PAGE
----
The rise of the Islamic State is a moral dilemma for humanitarian aid groups.
The conflict in Iraq and Syria has inflicted incredible suffering on at least some of the 3.6 million people reportedly living under ISIS’s rule. And ISIS is one of that conflict’s most brutal combatants.
If ISIS dictates terms to aid groups working in territory they control — which is exactly what it’s doing — these groups may risk legitmising ISIS further.
Aid could strengthen ISIS’s state-building project by defraying the costs of public services and allowing ISIS to distribute aid in a way that advances the group’s propoganda. Aiding the people chafing under “the caliphate” may actually buffer one of the war’s worst actors, thus solidifying the conflict’s underlying dynamics.
There isn’t an easy way around this problem, which is present in just about every conflict zone. Most aid groups work through it by adhering as strictly as possible to a principal of “humanitarian neutrality” that prohibits them from endorsing or advancing the objectives of any side in a conflict.
But some analysts wonder if neutrality is even possible. “Though providers of humanitarian aid would like to operate in a ‘neutral space,’ there is no such location in the contested battlegrounds of an insurgency,” Nadia Schadlow wrote in the context of the US’s ongoing mission in Afghanistan in March of 2011. “Neutrality not only requires turning a blind eye to hostile organisations, but also risks enriching and strengthening bad actors physically and psychologically.”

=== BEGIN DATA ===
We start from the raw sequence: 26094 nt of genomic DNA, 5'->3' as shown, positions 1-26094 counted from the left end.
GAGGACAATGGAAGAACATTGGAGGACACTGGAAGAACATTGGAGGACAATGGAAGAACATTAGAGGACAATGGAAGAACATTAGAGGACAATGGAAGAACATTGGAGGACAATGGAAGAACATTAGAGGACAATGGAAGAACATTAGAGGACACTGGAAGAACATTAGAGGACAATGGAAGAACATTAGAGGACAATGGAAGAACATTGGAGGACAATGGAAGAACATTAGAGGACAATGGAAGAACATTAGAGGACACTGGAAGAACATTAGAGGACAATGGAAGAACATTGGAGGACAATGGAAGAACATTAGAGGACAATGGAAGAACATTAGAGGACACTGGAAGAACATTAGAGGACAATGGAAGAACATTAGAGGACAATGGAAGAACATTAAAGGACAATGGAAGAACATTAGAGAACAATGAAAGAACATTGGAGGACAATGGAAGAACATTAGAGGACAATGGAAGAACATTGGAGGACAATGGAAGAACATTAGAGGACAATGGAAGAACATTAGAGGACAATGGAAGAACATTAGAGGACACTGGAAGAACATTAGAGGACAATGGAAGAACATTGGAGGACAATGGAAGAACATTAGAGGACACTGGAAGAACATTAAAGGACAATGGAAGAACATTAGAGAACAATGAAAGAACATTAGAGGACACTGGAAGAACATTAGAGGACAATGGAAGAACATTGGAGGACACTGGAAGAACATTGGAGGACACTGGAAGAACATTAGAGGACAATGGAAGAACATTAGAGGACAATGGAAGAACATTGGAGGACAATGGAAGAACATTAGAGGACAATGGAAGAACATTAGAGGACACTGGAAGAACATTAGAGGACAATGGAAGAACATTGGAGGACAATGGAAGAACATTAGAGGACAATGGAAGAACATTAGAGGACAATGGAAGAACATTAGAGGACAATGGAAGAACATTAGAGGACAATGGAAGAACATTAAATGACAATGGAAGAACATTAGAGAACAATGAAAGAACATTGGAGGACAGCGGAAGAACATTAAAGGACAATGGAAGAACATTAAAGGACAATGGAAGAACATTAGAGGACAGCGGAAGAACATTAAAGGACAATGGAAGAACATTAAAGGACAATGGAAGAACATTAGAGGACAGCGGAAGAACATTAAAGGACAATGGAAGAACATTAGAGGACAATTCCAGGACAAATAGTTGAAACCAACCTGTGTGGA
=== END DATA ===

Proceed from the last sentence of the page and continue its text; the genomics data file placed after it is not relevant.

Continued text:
That doesn’t mean that humanitarian groups should shrink in the face of moral hazard. After all, halting aid arguably penalizes individuals for factors far beyond their control — namely, the nature of the government or armed group they’re living under. And certain aid interventions, like vaccinations against infectious diseases, could pay serious dividends long after the conflict concludes.
There is a point at which the moral hazard of aiding a bad actor might actually be worth it, even if there’s no set equation for locating it. The cost of halting American remittances to Somalia, for instance — something that’s effectively happening as a result of US counter-terror policy — is arguably greater than the risk that of some of the remitted money falling into the hands of terrorist groups.
So neutrality could lead aid groups to operate in ways that are actually exact opposite of neutral. “The very fact that an aid organisation can travel safely in a contested province often means that insurgents have calculated that it is in their interest to allow the organisation safe passage,” writes Schadlow. “The fact that an NGO-built school remains standing — while an [International Security Assistance Force] school is destroyed — is likewise because insurgents have made a political calculation.:
But the easiest way to avoid this problem is to simply halt all aid within a certain area, a position that’s problematic on its own.